Commentary: The Procrustean bed in Washington's disinformation campaign

2020-05-09 09:34:26

by Xinhua writer Guo Yage

BEIJING, April 27 (Xinhua) -- While the raging COVID-19 epidemic continues to rattle the nerves of the American people amid mounting calls for a more committed and effective federal response, some U.S. politicians are racking their brains for new ways to spread rumors and scapegoat others.

Their relentless disinformation campaign, mostly directed at such convenient targets as China and the World Health Organization (WHO), features a brazenly arbitrary distortion of facts that is reminiscent of the horrors of Procrustes, a robber in Greek mythology who forced his victims to fit into his metal bed by either stretching their bodies or chopping off their legs.

Just as indicated in a recently revealed 57-page memo sent by the National Republican Senatorial Committee to GOP campaigns, those rumormongers are doing to facts what Procrustes did to the bodies of his victims, and their Procrustean beds are the predetermined narratives in their heads.

In the strategy playbook titled "Corona Big Book," disclosed by U.S. news outlet Politico, Republican candidates are advised to address the COVID-19 pandemic by aggressively attacking China, and provided with detailed guidelines on everything from how to tie Democratic candidates to the Chinese government to how to deal with accusations of racism.

And just as Procrustes did not care about the lives of those travelers falling into his hands, his modern-day avatars, bent on muddying the waters to help themselves escape responsibility, do not bother with the truthfulness of the "truths" coming out of their mouths.

But there is a big heart-wrenching difference in this analogy: The onslaught on facts in a real-world pandemic is deadly on a far greater scale than Procrustes' murders.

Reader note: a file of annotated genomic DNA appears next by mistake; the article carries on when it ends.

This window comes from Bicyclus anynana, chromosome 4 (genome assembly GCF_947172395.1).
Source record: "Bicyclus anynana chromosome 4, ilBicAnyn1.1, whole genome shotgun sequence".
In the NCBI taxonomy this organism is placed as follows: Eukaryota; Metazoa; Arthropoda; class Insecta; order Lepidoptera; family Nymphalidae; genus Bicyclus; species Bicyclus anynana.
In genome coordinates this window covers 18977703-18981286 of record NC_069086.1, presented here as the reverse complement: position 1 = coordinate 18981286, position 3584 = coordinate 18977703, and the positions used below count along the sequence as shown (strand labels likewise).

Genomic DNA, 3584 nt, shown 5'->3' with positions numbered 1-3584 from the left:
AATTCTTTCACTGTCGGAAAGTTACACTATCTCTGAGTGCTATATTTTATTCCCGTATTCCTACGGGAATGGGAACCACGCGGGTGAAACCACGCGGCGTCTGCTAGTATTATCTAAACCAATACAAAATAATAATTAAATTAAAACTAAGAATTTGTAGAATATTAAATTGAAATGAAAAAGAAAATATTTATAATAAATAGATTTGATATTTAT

In fact, the Procrustean practice of manipulating facts by U.S. politicians with preconceived beliefs or preset agendas long predates the ongoing global public health crisis. The Iraq War is a lesson too bitter to forget. But the COVID-19 outbreak has exposed it more clearly to the world as well as the enormous danger it can potentially cause.

As Jeremy Konyndyk, a senior policy fellow at the Center for Global Development, a Washington-based nonprofit think tank, with rich experience in U.S. foreign disaster assistance and the WHO's outbreak responses, said in an interview with Intelligencer, part of New York Magazine, when trying to make the case against Iraq, the U.S. administration back then pushed "the intelligence community to cherry-pick whatever information they could to make that case on the thinnest of grounds." Today with the coronavirus pandemic, "you see a very parallel dynamic here," he noted.

The mind-numbing propaganda by some U.S. officials at the highest echelons -- particularly the likes of U.S. Secretary of State Mike Pompeo and White House trade advisor Peter Navarro -- to smear China over the coronavirus disease serves as a telling example. As Konyndyk said, "You have an administration, or at least figures in the administration, who really want the intelligence to give them a particular outcome and they disregard any evidence that runs against that outcome."